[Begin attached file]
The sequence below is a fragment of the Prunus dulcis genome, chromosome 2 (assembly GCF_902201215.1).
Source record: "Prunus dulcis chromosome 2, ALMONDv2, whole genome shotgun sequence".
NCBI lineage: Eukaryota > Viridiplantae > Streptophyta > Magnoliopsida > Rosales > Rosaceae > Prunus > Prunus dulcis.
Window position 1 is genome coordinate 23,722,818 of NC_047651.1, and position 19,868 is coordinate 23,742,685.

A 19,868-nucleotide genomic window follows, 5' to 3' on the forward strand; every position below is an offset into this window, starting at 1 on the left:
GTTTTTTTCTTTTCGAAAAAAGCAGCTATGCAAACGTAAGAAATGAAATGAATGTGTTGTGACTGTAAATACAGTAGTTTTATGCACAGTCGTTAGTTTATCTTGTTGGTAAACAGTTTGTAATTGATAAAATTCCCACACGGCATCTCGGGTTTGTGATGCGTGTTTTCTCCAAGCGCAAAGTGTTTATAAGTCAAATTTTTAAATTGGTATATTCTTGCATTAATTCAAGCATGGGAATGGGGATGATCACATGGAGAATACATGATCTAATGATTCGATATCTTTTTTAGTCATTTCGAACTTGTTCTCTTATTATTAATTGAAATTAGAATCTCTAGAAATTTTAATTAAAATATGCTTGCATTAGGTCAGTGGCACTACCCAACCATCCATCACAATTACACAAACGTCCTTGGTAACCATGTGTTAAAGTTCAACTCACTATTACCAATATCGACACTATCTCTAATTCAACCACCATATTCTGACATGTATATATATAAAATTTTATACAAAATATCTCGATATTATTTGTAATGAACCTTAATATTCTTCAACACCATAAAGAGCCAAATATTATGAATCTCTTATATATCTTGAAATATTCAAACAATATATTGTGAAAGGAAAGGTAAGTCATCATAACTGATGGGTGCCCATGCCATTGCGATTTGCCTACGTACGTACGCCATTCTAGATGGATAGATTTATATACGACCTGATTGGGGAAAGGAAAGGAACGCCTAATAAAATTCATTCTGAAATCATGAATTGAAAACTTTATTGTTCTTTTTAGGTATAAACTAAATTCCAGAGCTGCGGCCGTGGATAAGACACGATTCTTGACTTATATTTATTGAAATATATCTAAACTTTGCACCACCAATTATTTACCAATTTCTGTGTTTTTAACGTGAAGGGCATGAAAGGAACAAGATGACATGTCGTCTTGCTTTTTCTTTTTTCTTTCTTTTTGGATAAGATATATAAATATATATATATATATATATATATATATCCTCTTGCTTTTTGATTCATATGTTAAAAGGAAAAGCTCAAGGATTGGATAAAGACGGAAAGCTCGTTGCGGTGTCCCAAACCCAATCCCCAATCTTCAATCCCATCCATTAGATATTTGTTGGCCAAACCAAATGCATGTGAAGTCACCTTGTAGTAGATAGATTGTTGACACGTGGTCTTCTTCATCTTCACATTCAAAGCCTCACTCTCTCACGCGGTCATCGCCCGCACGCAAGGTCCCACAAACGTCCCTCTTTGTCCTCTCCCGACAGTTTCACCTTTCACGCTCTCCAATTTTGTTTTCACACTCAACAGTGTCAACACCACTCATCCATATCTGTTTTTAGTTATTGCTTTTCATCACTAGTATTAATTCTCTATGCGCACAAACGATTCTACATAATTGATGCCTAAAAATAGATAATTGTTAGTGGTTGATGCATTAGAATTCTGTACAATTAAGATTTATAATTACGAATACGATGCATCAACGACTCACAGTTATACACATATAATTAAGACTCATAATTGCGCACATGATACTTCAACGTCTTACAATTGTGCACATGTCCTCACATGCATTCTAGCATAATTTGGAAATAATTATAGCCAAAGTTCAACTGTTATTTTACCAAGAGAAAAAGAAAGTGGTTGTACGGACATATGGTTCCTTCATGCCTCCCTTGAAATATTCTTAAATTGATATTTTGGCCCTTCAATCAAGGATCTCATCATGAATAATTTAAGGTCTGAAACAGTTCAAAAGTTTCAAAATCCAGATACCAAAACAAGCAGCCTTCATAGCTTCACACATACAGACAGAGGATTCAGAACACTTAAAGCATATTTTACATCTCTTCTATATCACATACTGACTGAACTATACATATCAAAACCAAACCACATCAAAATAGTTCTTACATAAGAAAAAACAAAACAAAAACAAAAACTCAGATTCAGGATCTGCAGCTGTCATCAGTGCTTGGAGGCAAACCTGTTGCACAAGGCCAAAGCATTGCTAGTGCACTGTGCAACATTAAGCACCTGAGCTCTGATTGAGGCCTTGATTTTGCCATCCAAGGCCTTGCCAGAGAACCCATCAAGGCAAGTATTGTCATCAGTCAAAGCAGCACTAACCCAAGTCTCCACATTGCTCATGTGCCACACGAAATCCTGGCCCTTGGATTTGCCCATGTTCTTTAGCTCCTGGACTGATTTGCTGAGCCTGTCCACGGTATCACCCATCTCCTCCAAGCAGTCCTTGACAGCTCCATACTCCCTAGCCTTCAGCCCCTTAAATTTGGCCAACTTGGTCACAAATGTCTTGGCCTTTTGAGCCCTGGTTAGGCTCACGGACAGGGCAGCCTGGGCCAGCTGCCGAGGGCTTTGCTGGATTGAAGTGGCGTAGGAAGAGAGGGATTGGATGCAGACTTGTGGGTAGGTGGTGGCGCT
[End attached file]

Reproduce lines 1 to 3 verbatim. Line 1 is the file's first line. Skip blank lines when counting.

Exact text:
The sequence below is a fragment of the Prunus dulcis genome, chromosome 2 (assembly GCF_902201215.1).
Source record: "Prunus dulcis chromosome 2, ALMONDv2, whole genome shotgun sequence".
NCBI lineage: Eukaryota > Viridiplantae > Streptophyta > Magnoliopsida > Rosales > Rosaceae > Prunus > Prunus dulcis.